Republic of Congo 2011

CERF allocates $1.3 million to mitigate cholera in the Congo

25 November 2011:  The Central Emergency Response Fund has allocated more than $1.3 million to UNICEF and WHO in response to a cholera outbreak in the Congo.

Communities affected by the current cholera outbreak are mostly landlocked and located along the Congo river. Access to clean water is a major challenge. People retrieve water from surface water sources that are largely unclean. Sanitation and hygiene conditions are precarious. The epidemic is further fueled by the the persistence of an ongoing refugee crisis in Likouala department which has underminded partner efforts to contain the current cholera outbreak. As of the beginning of the epidemic, more than 699 cases have been registered. High morbidity due to the disease is affecting all age groups, with a fatality rate well above acceptable thresholds. The risk of further spread of the epidemic is a concern.

The CERF has provided a rapid response grant of $993,482  to the United Nations Children’s Fund (UNICEF) to reduce mortality and morbidity due to cholera in 6 departments of the Congo. With local partners, UNICEF will rehabilitate and construct 20 new water points, establish 50 chlorination points and provide water purification tablets. Emergency latrines and water disinfection points for households will also be constructed. Water and Sanitation packets for cholera treatment centres will be distributed to affected populations.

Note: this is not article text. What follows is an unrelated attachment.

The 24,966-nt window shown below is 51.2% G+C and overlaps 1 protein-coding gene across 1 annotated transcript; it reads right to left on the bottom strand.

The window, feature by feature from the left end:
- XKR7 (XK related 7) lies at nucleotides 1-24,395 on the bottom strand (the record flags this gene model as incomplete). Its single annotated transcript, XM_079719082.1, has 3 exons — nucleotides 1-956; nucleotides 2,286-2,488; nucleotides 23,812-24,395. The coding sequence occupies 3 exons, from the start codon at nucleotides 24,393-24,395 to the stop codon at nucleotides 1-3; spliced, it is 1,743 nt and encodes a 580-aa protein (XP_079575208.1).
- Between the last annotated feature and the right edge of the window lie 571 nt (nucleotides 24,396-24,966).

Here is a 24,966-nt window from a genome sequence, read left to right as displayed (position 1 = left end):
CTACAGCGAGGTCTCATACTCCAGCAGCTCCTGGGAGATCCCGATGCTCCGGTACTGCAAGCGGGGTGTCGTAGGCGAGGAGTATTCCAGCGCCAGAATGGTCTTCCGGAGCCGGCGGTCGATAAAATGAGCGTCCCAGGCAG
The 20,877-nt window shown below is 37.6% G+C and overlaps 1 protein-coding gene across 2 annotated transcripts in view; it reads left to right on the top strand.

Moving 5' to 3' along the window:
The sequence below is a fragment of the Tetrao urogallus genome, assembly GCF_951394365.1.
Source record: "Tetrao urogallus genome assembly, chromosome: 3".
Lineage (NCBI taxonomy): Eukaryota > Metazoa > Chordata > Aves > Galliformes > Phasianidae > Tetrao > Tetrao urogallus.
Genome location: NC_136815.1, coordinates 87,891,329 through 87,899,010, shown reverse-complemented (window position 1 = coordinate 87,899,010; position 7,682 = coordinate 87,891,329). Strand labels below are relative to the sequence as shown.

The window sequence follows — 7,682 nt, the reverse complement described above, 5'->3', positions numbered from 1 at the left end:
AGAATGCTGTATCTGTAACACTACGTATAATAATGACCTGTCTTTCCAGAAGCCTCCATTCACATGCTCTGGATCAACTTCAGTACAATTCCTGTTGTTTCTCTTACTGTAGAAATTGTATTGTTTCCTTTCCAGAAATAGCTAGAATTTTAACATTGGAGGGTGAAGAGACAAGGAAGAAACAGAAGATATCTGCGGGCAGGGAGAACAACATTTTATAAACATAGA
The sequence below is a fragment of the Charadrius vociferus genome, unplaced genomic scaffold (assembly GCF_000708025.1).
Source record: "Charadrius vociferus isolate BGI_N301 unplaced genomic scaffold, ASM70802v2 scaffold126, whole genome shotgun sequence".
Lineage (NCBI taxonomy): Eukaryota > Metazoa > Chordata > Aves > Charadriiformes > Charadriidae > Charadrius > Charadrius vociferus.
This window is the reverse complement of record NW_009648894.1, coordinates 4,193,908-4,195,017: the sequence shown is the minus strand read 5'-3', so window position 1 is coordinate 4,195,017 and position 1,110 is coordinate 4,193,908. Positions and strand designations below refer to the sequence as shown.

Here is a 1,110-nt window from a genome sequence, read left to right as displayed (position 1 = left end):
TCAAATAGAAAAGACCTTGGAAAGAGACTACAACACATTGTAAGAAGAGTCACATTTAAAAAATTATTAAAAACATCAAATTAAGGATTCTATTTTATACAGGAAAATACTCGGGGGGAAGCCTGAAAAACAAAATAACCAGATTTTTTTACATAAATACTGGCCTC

A grant of $402,472 has been given to the World Health Organization (WHO)  to strengthen the capacity of health services and communities to undertake surveillance activities. WHO activities will help ensure than 80 per cent of the local population affected by the epidemic is informed about cholera and preventative measures.

Through CERF supported interventions in the Republic of the Congo, it is expected that morbidity due to diarrhea will be reduced by 95 per cent and the fatality rate will be less than 1 per cent.

CERF in Action - Rapid Response